Dr. Wilkinson recalled "nasty letters to the board" and a "very very negative tone" from Paul. (ABO accepted a written request for Paul’s letters, but didn't respond immediately.)

"He attempted to organize a rump group of malcontents to oppose the whole thing and to stick their heads in the sand," said Wilkinson.

"He was trying to paint the board in a pretty dark light," recalled Dr. Denis O'Day, an ophthalmologist at the Vanderbilt Eye Institute in Nashville who was its executive director through the recertification battle and recalled being "under attack" from Paul.

Paul is obviously well within his rights to get mad about some dumb policy and write cranky letters about it and then form his own medical board with pizza parties every day and no girls allowed. It is just not clear why he was still claiming to be certified by the ABO years after he began his crusade against them.

(Paul's crusade against the ABO lasted longer than his pledge to not receive funds from senators who voted for TARP. Paul's campaign manager says the pledge only applied when Paul had a Republican primary to win. Now that that's taken care of, he needs money from America-selling-out establishment tools to actually win.)

http://www.salon.com/news/politics/war_room/2010/06/15/rand_paul_certification/index.html

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(UPDATE)

The fact that Rand Paul is not a board-certified ophthalmologist has been public information for a couple weeks. But it became bigger news when it was revealed that, for some reason, Paul was still claiming to be board-certified.

That was dumb. But Ben Smith has a story today exploring why Paul allowed his certification to lapse. It was because of his principles!

The American Board of Ophthalmology moved to require doctors to take tests and recertify every ten years. But old doctors were grandfathered out of that requirement. So Paul formed his own professional board in protest.

Now, the ABO and the American Board of Medical Specialties are non-government professional groups, so theoretically a libertarian should be fine with them instituting whatever policies and membership requirements they like.

And the ABO couldn't force doctors who received certification before the rule change to recertify every ten years, because that would not have been legal. Apparently Rand Paul wanted the brutal shocktroops of the federal government to march into your local doctor's office and force him, against his will, to submit to the capricious demands of a voluntary professional organization.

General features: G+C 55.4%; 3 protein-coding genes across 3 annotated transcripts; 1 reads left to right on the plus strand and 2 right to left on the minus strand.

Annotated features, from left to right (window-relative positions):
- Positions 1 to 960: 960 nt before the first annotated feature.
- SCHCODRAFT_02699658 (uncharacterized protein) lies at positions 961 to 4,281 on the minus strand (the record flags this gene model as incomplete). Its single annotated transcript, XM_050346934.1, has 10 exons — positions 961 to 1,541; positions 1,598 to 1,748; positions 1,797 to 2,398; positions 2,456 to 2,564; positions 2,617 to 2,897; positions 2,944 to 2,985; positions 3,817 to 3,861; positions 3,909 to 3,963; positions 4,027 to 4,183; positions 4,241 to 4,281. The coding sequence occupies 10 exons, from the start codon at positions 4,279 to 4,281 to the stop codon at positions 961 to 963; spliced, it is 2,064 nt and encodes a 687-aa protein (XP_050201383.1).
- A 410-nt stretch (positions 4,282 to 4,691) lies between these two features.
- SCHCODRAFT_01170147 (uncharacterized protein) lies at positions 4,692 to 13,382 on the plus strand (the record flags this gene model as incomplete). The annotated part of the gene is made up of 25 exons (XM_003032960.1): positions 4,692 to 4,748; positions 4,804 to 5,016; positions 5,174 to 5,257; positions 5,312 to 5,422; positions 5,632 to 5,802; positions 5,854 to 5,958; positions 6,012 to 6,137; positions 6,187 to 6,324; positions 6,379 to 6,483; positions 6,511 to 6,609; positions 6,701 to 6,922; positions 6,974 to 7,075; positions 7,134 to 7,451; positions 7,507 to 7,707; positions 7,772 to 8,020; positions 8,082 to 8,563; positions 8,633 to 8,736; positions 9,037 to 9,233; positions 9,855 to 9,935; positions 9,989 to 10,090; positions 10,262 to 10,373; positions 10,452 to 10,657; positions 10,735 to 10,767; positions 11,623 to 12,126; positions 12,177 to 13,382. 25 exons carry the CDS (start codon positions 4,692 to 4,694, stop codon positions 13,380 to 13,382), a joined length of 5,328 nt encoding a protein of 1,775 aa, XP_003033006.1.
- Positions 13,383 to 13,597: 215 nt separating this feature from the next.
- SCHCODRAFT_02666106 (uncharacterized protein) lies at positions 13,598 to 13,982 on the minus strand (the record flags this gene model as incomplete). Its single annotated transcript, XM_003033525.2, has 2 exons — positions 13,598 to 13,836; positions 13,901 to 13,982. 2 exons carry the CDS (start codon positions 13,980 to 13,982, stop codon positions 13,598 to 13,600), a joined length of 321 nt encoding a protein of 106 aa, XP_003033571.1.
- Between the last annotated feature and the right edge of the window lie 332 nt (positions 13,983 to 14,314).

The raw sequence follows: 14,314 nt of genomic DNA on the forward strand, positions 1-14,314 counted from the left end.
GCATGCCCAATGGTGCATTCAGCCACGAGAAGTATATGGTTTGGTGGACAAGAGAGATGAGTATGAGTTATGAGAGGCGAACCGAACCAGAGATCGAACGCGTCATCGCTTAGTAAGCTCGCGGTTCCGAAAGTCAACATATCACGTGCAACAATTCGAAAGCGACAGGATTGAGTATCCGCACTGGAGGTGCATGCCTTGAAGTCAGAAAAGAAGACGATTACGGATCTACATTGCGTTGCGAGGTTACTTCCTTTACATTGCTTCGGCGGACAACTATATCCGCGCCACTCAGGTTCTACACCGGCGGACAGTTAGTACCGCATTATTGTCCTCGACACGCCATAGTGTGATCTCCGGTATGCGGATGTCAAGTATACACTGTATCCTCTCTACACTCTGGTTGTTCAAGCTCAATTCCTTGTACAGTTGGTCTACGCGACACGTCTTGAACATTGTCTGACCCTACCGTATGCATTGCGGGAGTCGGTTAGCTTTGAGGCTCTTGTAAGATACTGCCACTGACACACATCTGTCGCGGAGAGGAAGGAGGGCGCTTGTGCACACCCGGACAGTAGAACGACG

But Paul went on a crusade against the ABO for their "hypocritical and unjust" new rule forcing him to take a test every ten years. He wrote "militant" letters "threatening secession."

Dr. Wilkinson recalled "nasty letters to the board" and a "very very negative tone" from Paul. (ABO accepted a written request for Paul’s letters, but didn't respond immediately.)

"He attempted to organize a rump group of malcontents to oppose the whole thing and to stick their heads in the sand," said Wilkinson.

"He was trying to paint the board in a pretty dark light," recalled Dr. Denis O'Day, an ophthalmologist at the Vanderbilt Eye Institute in Nashville who was its executive director through the recertification battle and recalled being "under attack" from Paul.

Paul is obviously well within his rights to get mad about some dumb policy and write cranky letters about it and then form his own medical board with pizza parties every day and no girls allowed. It is just not clear why he was still claiming to be certified by the ABO years after he began his crusade against them.

(Paul's crusade against the ABO lasted longer than his pledge to not receive funds from senators who voted for TARP. Paul's campaign manager says the pledge only applied when Paul had a Republican primary to win. Now that that's taken care of, he needs money from America-selling-out establishment tools to actually win.)

http://www.salon.com/news/politics/war_room/2010/06/15/rand_paul_certification/index.html

This article makes his actions make a lot more sense. Considering that some doctors, due to a grandfathering policy, are allowed to keep their certification without any further testing, it makes sense for Paul to claim certification. He was once a member of the group and thus is as qualified as those who stay in the group by grandfathering.